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Explaining Teen Autism to Your Autistic Child

It goes without saying that teen Autism is a difficult disorder. As a neurological disease, it affects a teen’s ability to learn, communicate, and socialize. It is a disease that affects every aspect of a child’s life as well as the lives of his or her family.

 

There’s an important conversation that you one day might need to have with your autistic teen. It’s a question that might never come at all or perhaps unexpectedly when you’re not prepared for it.

 

That’s exactly what happened with Tanya Savko and her autistic child, Nigel. She had become accustomed to receiving phone calls from Nigel’s school. Whenever his behavior got out of control or if he had harmed a student in class, he was sent home and Tanya would have to pick him. One day when Nigel was in eighth grade, this is precisely what happened.

 

However, as they walked from the school to the car, Tanya describes Nigel having a moment of clarity, a brief moment of lucidity where he was able to see himself. As they walked hand in hand, Nigel looked up at his mother and asked, “What’s wrong with me Mom?”

 

She wasn’t able to answer right then. Although Tanya wishes she were prepared on that day, she wasn’t. Instead, she said, “We’ll talk about it when we get home.” Of course, the answer indicates that there is something wrong. And for this Tanya shares her feelings about saying what she did. “Why, when he asked me what was wrong with him, didn’t I say, ‘There’s nothing wrong with you, honey?”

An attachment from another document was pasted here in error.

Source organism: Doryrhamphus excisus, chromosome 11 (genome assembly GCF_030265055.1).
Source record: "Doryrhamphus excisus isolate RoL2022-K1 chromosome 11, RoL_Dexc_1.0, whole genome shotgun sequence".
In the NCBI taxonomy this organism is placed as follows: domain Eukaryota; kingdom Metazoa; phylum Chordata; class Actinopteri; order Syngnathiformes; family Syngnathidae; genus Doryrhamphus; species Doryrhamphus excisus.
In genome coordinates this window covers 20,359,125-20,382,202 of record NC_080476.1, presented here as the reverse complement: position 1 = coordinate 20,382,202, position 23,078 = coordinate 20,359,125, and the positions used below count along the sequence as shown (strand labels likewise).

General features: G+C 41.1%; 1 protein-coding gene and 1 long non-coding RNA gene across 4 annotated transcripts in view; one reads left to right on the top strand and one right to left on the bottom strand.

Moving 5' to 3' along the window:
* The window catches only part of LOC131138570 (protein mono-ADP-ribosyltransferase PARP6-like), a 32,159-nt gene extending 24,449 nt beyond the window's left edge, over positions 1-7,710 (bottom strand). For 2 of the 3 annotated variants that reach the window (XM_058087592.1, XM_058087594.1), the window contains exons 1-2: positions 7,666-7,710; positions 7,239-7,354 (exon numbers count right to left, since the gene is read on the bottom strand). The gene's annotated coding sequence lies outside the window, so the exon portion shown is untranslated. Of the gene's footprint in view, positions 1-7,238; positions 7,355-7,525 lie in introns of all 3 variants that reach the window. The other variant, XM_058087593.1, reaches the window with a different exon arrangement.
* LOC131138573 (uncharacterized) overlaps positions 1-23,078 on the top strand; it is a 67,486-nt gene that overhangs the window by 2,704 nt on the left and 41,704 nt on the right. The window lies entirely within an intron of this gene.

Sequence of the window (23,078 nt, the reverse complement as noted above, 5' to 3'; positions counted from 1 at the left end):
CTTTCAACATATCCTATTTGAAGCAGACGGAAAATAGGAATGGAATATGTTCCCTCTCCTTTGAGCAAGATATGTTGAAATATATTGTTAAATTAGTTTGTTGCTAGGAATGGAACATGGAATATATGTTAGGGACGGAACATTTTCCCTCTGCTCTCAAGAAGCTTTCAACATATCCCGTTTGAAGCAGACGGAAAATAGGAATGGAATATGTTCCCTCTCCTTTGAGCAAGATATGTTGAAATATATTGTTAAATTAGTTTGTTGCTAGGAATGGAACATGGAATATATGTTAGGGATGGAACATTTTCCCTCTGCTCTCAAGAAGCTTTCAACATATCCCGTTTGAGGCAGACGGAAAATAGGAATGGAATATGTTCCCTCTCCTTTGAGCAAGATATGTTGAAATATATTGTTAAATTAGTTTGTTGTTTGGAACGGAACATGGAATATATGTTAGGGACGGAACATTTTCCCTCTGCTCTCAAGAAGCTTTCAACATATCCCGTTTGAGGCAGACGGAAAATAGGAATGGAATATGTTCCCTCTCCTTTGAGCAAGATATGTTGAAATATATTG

Any reader can feel the heartache Tanya suffers. Perhaps for parents of autistic children, it’s appropriate to have a prepared answer. Perhaps it’s best to have words prepared in your mind so that you are ready for such a question. It might never come. Depending on the severity of the teen autism, he or she may never have the lucidity to ask such a question. And then again, they might.

 

Later that evening, Tanya started out the conversation with her son by describing how people can have different disabilities. If a person has a disability in their leg, she said, they might not be able to walk. If a person has a disability in their throat, she explained, they might not be able to talk. In Tanya’s blog, she continues to describe her process. She describes how Nigel responded erratically at first and later seemed to arrive at an understanding.

 

The story demonstrates the pains of being a parent of an autistic child. Interestingly, the number of autistic cases has increased. According to the Center for Disease Control and Prevention (CDC), it was believed that in 2012 approximately 1 in 88 children were recognized as having ASD, which is 10 times more than 40 years ago. However, the CDC estimates that 1 in 68 children have been identified with ASD, which is approximately 14.7 per 1,000 eight year olds. This is a 30% increase over 2012.

 

Fortunately, increase in the rates of ASD among children is due primarily to an increase in awareness and the growing ability to identify early signs. Yet, despite this, there remains a growing need for educating the public and communicating that a concern about teen Autism still exists.

 

You may not ever have to answer the heart-wrenching question that Nigel posed to his mother Tanya, but if you’re a parent to an autistic child, there are many others out there who share your struggles. Parenting an autistic teen doesn’t have to be a lonely journey.

 

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